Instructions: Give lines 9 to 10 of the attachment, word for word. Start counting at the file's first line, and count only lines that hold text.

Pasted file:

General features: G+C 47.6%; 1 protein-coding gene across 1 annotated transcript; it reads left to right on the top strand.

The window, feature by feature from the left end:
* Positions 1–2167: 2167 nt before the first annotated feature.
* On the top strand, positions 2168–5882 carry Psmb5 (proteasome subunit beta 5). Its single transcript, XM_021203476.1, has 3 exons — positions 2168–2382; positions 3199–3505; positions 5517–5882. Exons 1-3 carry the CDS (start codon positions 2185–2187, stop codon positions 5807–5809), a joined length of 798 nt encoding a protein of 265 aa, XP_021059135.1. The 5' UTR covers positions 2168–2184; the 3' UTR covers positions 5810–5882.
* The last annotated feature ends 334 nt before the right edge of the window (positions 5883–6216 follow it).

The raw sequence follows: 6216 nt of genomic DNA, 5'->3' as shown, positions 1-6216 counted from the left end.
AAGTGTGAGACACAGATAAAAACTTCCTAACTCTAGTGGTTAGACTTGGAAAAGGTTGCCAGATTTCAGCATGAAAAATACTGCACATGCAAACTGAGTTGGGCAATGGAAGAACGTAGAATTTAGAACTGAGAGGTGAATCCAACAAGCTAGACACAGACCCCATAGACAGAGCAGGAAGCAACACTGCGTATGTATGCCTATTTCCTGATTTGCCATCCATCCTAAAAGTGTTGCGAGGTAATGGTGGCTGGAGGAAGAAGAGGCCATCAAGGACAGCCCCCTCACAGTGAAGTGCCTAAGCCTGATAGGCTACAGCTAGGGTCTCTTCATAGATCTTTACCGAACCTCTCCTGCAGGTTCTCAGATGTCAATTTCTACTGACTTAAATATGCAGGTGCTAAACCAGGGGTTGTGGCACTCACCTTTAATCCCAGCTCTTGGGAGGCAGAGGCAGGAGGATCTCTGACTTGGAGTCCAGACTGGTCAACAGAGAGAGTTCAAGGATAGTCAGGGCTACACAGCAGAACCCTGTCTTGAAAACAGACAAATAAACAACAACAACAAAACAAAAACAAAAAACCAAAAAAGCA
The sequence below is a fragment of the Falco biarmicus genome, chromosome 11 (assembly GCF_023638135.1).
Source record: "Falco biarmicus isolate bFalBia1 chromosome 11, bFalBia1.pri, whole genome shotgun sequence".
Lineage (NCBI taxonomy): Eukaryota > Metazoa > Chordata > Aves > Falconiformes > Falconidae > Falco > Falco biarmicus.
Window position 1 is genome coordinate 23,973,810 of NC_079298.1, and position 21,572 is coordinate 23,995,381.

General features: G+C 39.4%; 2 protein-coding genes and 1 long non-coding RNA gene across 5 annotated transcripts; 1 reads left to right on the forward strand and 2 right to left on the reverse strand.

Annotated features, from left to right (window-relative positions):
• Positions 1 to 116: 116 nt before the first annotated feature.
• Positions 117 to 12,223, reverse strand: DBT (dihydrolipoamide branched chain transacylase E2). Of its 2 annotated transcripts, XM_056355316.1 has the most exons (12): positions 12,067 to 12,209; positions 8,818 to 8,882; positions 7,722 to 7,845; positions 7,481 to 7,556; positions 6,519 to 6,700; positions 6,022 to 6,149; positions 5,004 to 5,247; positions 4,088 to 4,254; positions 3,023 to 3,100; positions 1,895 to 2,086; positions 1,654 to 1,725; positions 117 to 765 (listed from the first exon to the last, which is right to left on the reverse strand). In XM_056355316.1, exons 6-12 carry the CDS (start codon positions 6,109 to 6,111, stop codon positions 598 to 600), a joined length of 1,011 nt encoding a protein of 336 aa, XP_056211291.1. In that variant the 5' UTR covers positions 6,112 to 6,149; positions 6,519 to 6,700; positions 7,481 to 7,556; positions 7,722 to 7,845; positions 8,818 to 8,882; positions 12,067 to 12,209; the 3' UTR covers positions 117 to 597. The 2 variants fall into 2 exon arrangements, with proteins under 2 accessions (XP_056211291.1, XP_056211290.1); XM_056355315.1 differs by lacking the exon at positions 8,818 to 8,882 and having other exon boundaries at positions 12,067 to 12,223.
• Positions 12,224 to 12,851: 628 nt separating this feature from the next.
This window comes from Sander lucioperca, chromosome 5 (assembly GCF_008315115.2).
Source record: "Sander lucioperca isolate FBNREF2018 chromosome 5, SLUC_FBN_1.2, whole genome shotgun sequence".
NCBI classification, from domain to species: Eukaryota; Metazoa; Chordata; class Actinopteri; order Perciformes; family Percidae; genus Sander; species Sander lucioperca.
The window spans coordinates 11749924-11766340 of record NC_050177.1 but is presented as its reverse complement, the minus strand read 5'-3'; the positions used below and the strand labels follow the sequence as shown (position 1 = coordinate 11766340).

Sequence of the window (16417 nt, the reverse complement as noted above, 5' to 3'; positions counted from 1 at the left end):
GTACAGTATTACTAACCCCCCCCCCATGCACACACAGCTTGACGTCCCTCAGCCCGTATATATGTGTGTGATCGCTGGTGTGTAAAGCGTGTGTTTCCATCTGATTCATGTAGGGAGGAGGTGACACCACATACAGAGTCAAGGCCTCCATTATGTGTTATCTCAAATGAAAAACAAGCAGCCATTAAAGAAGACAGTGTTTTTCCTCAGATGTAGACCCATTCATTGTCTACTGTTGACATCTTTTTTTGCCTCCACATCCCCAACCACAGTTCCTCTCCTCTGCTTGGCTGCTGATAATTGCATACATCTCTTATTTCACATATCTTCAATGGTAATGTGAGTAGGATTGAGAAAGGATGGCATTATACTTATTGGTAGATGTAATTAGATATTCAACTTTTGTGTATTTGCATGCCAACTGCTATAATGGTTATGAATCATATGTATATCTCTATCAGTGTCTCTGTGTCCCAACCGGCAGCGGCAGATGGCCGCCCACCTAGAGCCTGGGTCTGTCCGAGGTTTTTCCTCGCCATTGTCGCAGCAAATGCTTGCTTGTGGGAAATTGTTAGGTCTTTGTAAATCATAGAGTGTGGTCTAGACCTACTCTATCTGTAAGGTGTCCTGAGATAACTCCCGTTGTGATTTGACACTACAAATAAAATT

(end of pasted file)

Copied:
Source record: "Falco biarmicus isolate bFalBia1 chromosome 11, bFalBia1.pri, whole genome shotgun sequence".
Lineage (NCBI taxonomy): Eukaryota > Metazoa > Chordata > Aves > Falconiformes > Falconidae > Falco > Falco biarmicus.